On May 19, 1866, Colonel Henry B. Carrington lead his 18th United States Infantry out of Fort Kearny, Nebraska Territory, and proceeded west on the Oregon Trail. The unit was finally on its way to undertake its assignment to defend the Bozeman Trail in Dakota Territory. Enough recruits had arrived, so the three battalions of the regiment now totaled more than two thousand men.

Plan of Fort Phil Kearny from “Indian Fights & Fighters” by Cyrus Townsend Brody (1904)

Prior to the departure, Carrington had personally designed the primary fort he planned to construct someplace along the Bozeman Trail. He would need to select a site where he would have access to timber to cut for construction lumber. Since he knew how many and what type of buildings he planned to erect within the fort, he had acquired prefabricated windows and doors, plus all the tools and implements required to build the fort. Included in the tons of supplies and equipment being dragged along were two sawmills.

Army freight wagon

“Carrington’s Overland Circus,” as the soldiers called it, commenced the journey with 264 mule-drawn freight wagons, 4 ambulances, 998 mules, 79 steers, and 12 cows with calves. The whole entourage, including marching and mounted soldiers, stretched five miles along the dusty road. The one thing missing when the 18th US Infantry departed Fort Kearney, NT, was an adequate supply of ammunition for the Springfield rifles. Higher headquarters informed Carrington not to be concerned, he could stock up at Fort Laramie, DT.

 

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Bozeman Paymaster Prelude 5

My new frontier historical novel, Bozeman Paymaster: A Tale of the Fetterman Massacre, will be issued by Five Star Publishing in June 2022. I will post a prelude each month before that date to provide historical facts that occur before the story in the book begins. This is the fifth prelude.

During the early months of 1866, Colonel Henry B. Carrington worked to assemble the men and materials of the 18th United States Infantry at Fort Kearny, Nebraska Territory, in preparation for his assignment to defend the Bozeman Trail in Dakota Territory. Carrington’s soldiers, most of them raw recruits, were armed with the obsolete, muzzle-loading, single-shot Springfield rifle musket that had been the standard infantry weapon for the Union during the recently ended Civil War. Carrington pleaded frequently that his regiment be equipped with newer weapons, but he was only successful in obtaining Spencer seven-shot carbines for his 25-member military band.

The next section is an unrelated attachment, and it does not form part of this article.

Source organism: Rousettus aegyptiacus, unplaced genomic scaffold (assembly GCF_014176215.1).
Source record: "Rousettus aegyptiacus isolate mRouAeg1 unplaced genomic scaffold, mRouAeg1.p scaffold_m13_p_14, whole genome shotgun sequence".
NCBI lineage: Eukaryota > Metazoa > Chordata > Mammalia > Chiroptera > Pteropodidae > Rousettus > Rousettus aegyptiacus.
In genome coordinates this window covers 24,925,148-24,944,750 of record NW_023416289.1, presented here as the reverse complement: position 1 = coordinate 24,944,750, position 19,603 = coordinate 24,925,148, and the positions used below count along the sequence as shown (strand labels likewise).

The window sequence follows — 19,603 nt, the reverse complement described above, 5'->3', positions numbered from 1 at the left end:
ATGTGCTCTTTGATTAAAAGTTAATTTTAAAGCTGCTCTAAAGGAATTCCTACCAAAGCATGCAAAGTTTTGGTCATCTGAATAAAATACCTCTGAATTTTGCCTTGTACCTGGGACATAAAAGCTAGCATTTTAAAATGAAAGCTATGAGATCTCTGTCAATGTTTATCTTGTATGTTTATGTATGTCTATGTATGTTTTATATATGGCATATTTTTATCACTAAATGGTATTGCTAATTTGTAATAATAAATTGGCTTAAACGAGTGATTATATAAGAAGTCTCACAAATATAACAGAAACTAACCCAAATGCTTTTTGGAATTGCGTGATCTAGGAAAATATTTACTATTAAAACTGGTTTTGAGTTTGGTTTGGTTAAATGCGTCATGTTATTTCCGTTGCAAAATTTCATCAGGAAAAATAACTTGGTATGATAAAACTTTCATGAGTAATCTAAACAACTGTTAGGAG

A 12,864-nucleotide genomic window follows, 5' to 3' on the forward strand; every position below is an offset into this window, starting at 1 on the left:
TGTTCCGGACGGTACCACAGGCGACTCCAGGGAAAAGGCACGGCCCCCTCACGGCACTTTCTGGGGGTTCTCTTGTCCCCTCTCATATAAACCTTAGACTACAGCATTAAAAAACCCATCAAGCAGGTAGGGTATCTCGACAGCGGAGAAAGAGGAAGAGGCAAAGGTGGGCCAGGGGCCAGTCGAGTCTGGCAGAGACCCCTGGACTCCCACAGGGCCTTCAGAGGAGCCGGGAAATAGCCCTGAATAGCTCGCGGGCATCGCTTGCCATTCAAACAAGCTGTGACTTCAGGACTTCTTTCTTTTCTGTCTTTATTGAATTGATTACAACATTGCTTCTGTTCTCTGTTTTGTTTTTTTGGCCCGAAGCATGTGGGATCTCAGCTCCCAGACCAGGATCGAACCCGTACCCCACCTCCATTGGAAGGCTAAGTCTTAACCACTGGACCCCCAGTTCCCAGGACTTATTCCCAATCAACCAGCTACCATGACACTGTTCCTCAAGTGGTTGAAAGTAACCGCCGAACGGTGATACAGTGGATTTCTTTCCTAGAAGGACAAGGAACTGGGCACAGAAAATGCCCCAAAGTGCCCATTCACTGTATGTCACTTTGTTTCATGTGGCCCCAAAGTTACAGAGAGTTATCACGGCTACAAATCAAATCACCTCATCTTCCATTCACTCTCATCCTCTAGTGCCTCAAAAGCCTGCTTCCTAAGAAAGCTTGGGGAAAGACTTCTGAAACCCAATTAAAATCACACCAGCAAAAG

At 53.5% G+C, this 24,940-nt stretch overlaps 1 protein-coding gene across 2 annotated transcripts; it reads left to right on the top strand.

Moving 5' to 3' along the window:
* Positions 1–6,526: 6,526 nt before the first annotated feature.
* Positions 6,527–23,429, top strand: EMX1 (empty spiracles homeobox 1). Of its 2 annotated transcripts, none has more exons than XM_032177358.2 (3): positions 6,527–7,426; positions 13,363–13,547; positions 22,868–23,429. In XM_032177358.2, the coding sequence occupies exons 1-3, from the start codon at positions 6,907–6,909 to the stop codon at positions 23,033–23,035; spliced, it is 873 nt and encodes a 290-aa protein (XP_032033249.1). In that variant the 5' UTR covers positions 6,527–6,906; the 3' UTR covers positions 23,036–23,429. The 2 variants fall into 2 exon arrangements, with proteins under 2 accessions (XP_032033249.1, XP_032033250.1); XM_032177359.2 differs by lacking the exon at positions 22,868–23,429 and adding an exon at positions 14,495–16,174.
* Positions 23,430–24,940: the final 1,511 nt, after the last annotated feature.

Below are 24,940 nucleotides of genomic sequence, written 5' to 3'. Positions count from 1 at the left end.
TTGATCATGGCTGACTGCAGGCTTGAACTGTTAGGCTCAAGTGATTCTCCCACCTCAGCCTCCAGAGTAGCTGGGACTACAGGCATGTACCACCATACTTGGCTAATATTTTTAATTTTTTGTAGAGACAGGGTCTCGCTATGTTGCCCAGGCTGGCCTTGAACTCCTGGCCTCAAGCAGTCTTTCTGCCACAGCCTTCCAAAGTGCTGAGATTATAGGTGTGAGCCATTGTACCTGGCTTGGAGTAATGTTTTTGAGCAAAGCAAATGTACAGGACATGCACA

Springfield Rifle Musket: 56 Inches Long. Fired 2 to 3 Rounds Per Minute.

The 7th Iowa Cavalry passed by Fort Kearny, NT, in April 1866 on their way east to be mustered out following their Civil War service at Camp Rankin (later named Fort Sedgwick) in Colorado. Carrington commandeered their 200 horses and created a small unit of mounted infantry for the 2nd Battalion of the 18th US Infantry. The long-barreled Springfield rifle proved almost impossible to handle in the saddle. It was hard enough for soldiers not trained as cavalrymen to stay on a horse much less handle an unwieldy firearm while trying to do so.

Spencer Carbine: 47 Inches Long. Fired 20 Rounds Per Minute.

 

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Bozeman Paymaster Prelude 4

My new frontier historical novel, Bozeman Paymaster: A Tale of the Fetterman Massacre, will be issued by Five Star Publishing in June 2022. I will post a prelude each month before that date to provide historical facts that occur before the story in the book begins. This is the fourth prelude.